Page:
As spikeyxxx mentioned there is the Is key free addon. After enabling it, goto text editor then open side bar(Ctrl+t). Click on dev tab. You can type the key you want in the search and it will show where that key is used. 

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  • Nathi Tappan(nathitappan) replied

    That is great! Exactly what I needed. Thank you Martin and Dwayne!

    1 love
  • Dwayne Savage(dillenbata3) replied

    Sorry, I just realized that you are a different person. Here is what I posted on another thread talking about not having a number pad.

    Just to note there are 7 methods to switch views in Vanilla Blender.

    1. View Menu->Viewpoint

    2. The navigation gizmo. The thing on the right hand side of the viewport with the colored axis. Each sphere on the ends of the axis corresponds to a view. The camera icon is the camera view. 

    3. The tilde key pie menu. The real power to using pie menus in Blender is holding the key down and drag until option is highlighted and let go of the key to make the selection instead of having to go all the way and click on the option. Note: I turn on pie on drag(Just check the box) and remap it to the D key. This was a change that was planned by the developers, but in the community there was more votes to leave it on the tilde key.

    4. Thru the addon 3D Navigation. This gives you the views as buttons on the N-panel.(Technically called the sidebar)

    5. Thru the addon 3D Viewport Pie Menus. The hotkey is alt+Q. This includes a lot more options than the tilde key.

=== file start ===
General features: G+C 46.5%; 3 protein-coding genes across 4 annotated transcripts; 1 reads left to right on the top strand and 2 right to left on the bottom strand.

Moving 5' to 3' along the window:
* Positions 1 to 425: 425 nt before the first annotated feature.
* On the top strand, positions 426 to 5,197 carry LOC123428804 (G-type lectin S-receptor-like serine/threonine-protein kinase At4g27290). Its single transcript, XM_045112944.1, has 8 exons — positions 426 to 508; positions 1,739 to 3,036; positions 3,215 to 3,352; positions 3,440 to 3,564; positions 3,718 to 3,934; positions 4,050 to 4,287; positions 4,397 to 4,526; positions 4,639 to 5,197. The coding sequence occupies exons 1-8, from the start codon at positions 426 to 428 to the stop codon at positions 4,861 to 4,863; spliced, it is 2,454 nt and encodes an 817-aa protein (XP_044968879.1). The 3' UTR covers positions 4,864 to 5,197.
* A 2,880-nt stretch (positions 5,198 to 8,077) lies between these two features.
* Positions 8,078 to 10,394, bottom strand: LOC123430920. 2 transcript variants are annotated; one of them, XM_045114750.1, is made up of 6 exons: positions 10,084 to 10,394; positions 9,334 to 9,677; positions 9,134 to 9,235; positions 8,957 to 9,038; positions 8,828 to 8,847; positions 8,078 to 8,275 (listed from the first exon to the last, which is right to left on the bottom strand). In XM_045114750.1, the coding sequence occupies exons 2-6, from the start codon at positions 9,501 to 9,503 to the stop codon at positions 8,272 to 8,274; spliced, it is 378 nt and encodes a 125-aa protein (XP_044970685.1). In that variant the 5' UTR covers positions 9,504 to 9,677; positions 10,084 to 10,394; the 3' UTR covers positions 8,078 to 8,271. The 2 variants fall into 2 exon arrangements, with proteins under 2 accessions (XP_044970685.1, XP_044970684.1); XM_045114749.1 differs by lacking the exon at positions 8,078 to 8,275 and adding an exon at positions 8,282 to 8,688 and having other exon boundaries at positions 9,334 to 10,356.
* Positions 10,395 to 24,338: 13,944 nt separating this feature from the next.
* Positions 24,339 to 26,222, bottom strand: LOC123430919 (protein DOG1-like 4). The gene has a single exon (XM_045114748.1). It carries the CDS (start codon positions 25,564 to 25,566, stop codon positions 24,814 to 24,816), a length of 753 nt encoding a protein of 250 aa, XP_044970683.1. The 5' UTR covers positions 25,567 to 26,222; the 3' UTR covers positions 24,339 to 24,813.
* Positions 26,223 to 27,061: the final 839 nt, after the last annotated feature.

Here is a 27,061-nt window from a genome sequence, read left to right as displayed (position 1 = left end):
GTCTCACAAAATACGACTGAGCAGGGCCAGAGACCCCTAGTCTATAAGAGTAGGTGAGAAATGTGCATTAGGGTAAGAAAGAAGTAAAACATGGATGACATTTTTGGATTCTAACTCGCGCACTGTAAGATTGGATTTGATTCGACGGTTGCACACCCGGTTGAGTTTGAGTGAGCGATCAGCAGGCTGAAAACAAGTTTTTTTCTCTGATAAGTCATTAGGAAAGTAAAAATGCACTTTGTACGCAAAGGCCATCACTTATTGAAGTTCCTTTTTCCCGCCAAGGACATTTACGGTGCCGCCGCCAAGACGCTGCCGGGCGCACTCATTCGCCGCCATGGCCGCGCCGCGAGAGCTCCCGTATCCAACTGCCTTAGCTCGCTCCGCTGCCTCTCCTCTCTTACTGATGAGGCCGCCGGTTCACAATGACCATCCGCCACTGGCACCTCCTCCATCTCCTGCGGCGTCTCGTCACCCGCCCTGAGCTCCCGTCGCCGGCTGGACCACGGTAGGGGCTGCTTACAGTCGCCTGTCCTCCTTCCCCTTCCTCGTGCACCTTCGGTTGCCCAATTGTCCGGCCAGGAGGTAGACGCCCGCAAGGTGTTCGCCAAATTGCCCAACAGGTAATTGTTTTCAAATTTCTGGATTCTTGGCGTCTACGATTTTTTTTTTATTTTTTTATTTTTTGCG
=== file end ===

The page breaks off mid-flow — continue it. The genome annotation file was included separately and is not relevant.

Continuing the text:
6. The Numpad of course.

    7. This last one doesn't have an option for the camera view. So you would need to use one of the other 6 for camera view. This is the Alt+Middle Mouse button drag. The direction you drag will go to the view relative to your current view. This can be change in preferences keymap under 3D View options you can change Alt Middle mouse drag from relative to Absolute. I prefer absolute. It is the same view directions as the pie menu. Up is top. Down is bottom. Left is left side. Right is right side. Diagonal up left is Front. Diagonal up right is Back.

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  • Nathi Tappan(nathitappan) replied

    Awesome info again Dwayne, thank you! I use the tilde key since the very beginning so that muscle memory is here to stay. And in fact, I even wouldn't mind just having the Home and End keys... Those are the functions I'm trying to replace with custom hotkeys, hence my question. I also just got approved to install Blender on my work computer, so I'm very happy to see that I can export my settings and bring "My hotkeys" anywhere!